Not capable of distinguishing

The Full Court upheld O’Bryan J’s conclusion that URBAN ALE lacked any capacity to distinguish as essentially descriptive or laudatory. As Urban Alley had not used the term before it registered its trade mark, it was not registrable under s 41.

This was really just the result flowing from the facts arising on the evidence. So a successful appeal was always a steep hurdle.

Practice tip: if you are going to adopt something as a trade mark, it will be unhelpful to refer to it in marketing materials in terms like:

The signature Urban Ale sits somewhere between a classic Australian golden ale and a Belgian blonde, with pleasant tropical notes but a crisp, clean finish.  This is a premium beer for the people and is described as a ‘celebration of our great city, a tribute to the laneway culture and a blend of the old and the new’

and

Name: Once Bitter
Style: Urban Ale (Somewhere between an Aussie Golden Ale and Belgian Blonde)
ABV: 4-5%

One could be mistaken for thinking the trade mark was “Once Bitter”!

Deceptively similar to prior conflicting registration

Likewise, Urban Alley was unable to overturn O’Bryan J’s conclusion that URBAN ALE was deceptively similar to a prior registration for URBAN BREWING COMPANY and so invalid under s 44.

On this part of the case, Urban Alley argued O’Bryan J’s reasons for concluding the two marks were not substantially identical were inconsistent with his Honour’s conclusion that they were deceptively similar and so the latter conclusion was wrong.

In relation to substantial identity, O’Bryan J held that the inclusion of BREWING COMPANY in the prior mark conveyed a different meaning to ALE.

The Full Court rejected Urban Alley’s attack at [98] – [99]:

A side-by-side comparison of two marks is a studied comparison. It highlights the differences between the marks just as much as it shows their sameness, in order to reach a conclusion as to whether the two marks are, in fact, substantially identical. The primary judge’s observation must be understood as having been made in that light.


The test of deceptive similarity is fundamentally different. It is not a studied comparison. Rather, it is a comparison between one mark and the impression of another mark carried away and hypothetically recalled, paying due regard to the fact that recollection is not always perfect.

Thus, when considered from the perspective of deceptive similarity and imperfect recollection the differences which were apparent from a side by side comparison lost much of their significance. In that assessment, Urban Alley’s challenge overlooked the significance of URBAN being the first word of both marks and the close association in meaning of “brewing company” and “ale”. At [106], the Full Court explained:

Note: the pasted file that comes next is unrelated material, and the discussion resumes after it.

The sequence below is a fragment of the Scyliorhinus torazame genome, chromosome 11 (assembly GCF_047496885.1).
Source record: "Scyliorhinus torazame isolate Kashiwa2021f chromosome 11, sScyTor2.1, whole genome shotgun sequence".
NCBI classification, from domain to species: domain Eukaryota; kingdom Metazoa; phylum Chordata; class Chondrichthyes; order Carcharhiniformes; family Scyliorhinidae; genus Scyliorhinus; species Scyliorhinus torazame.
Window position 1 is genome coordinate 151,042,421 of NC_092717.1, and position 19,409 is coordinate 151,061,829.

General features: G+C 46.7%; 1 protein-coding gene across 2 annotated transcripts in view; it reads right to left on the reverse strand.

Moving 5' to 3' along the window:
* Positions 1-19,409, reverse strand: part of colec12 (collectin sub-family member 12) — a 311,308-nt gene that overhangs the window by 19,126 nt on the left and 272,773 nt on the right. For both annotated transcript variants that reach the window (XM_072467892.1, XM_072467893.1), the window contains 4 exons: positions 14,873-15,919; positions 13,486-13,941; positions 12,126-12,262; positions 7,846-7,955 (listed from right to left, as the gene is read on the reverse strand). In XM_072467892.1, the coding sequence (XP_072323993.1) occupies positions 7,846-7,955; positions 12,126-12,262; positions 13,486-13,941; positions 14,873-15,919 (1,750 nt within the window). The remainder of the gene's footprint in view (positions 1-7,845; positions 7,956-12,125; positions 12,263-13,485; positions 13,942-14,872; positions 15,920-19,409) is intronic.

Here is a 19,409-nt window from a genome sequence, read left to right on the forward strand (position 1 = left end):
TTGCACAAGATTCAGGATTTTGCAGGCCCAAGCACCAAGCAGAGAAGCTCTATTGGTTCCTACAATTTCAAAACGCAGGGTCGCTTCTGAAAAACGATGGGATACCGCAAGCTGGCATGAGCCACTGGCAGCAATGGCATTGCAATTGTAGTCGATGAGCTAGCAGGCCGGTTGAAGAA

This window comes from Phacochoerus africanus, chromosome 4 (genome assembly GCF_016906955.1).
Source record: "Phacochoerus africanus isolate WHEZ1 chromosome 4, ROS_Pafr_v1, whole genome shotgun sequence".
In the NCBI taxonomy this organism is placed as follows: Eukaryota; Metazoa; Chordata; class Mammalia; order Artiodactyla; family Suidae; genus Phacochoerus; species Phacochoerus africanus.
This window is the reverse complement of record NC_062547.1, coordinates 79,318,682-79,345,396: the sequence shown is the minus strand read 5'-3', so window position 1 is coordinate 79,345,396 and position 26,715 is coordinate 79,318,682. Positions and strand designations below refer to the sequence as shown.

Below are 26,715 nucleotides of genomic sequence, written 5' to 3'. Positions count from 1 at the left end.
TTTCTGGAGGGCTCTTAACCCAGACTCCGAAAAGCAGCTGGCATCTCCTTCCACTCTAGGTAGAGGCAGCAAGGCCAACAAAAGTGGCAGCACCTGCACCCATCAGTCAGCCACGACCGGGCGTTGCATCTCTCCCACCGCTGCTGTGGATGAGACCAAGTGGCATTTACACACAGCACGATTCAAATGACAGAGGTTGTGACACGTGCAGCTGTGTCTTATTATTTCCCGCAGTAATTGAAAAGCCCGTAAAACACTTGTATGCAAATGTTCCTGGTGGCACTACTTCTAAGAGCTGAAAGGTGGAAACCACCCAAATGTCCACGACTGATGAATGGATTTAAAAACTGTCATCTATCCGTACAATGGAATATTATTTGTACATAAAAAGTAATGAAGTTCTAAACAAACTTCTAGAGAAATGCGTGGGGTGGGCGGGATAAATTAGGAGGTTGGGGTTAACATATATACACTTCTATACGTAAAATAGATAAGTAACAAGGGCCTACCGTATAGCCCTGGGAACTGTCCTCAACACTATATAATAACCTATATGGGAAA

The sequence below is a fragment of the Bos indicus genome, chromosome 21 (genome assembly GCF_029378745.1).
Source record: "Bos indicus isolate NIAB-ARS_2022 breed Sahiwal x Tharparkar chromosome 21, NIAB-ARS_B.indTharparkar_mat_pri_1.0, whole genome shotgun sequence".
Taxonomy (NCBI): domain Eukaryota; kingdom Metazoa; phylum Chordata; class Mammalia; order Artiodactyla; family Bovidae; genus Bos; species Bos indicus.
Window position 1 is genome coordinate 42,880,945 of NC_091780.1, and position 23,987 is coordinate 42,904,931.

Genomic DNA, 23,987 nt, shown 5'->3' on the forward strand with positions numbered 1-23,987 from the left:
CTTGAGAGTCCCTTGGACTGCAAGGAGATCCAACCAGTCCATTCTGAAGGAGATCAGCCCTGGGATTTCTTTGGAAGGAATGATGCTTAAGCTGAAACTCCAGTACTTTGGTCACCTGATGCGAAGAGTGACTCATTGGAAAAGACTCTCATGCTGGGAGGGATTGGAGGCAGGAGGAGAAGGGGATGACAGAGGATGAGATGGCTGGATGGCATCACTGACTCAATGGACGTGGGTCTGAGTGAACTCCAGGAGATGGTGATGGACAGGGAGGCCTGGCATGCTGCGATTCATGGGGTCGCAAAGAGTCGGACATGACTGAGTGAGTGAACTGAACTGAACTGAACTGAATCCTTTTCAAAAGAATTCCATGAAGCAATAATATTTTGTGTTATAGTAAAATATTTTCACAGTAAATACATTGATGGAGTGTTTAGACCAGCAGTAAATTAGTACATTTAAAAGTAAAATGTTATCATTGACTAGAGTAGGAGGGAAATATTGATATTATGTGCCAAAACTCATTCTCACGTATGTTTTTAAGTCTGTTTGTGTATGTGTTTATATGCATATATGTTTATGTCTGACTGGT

The appellant also submitted that there is “no relevant trade mark resemblance” between the words “ale” and “brewing company”. This submission requires careful consideration. As the appellant’s submission recorded immediately above recognises, each compared mark must be considered as a whole. It is impermissible to dissect each mark to emphasise its disparate elements and then compare the disparate elements of each in order to reach a conclusion on deceptive resemblance. To start with, this would leave out entirely the impact of the common element “urban”. It would also ignore the synergy between the word “urban” and the other word(s) in each mark. This synergy contributes to the impression gained of each mark, which is carried forward into the relevant comparison between the two. This last-mentioned consideration brings into play the primary judge’s finding that there was a clear association in meaning between “brewing company” and “ale”. Given that clear association, coupled with use of the common element “urban”, it is understandable that the primary judge reached the conclusion he did on the question of deceptive similarity.

It might be thought that the strong emphasis on the narrow scope of the substantial identity test, requiring a studied side by side comparison, is a very welcome brake on the ruling in Pham Global.

No infringement

Having ruled that Urban Alley’s trade mark was invalidly registered on two alternative grounds, their Honours pointed out that Urban Alley’s appeal against the finding that La Sirène did not infringe must fail. So, it was strictly unnecessary to consider whether La Sirène’s use of “Urban Pale” would have been an infringement.

Speaking obiter dicta, the Full Court emphasised that O’Bryan J’s finding that La Sirène did not use URBAN PALE as a trade mark, despite its prominence, turned very heavily on the “overwhelmingly descriptive” nature of the expression. At [119], their Honours said:

Thus, it is entirely possible—indeed likely—that, absent the finding of the Word Mark’s lack of inherent adaptation to distinguish because of the ordinary signification of the word “urban”, the primary judge would have come to a different conclusion on trade mark use in relation to the respondent’s use of the name “Urban Pale” on the depicted label.  This is particularly so when regard is had to the prominence and location of the name “Urban Pale”.  Such use would normally be regarded as persuasively suggesting trade mark use, a consideration which his Honour seems to have recognised in the next paragraph of his reasons, where he said:

205         It is apparent that the labelling of the La Sirène Urban Pale product features the words “Urban Pale” in large lettering and an emboldened font.  It is the most prominent name on the labelling.  However … I do not consider that that prominence converts the essentially descriptive name into a trade mark indicating the source of origin of the product.

Even so, it will be necessary to treat the finding that Urban Pale was not used as a trade mark very carefully and confined to its particular facts. On this part of the case, the Full Court concluded at [120]:

Be that as it may be, our resolution of Grounds 1, 2 and 3 of the appeal adversely to the appellant necessarily means that Ground 5 of the appeal should be dismissed, as we have said.

Urban Alley Brewery Pty Ltd v La Sirène Pty Ltd [2020] FCAFC 186 (Middleton, Yates and Lee JJ)

Dr Francis Gurry

You may have already received notification about this but, just in case, this year’s Francis Gurry lecture will involve a “conversation” with Dr Gurry himself.

Following his recent retirement as Director General of the World Intellectual Property Organisation – or WIPO to you and me, Dr Gurry “will reflect on his 35 years of work within the United Nation’s multilateral system – and what the future holds for IP.”

The talk will be streamed online on 25 November 2020 – 6:00pm AEST. Times in other jurisdictions and registration here. Registration is free.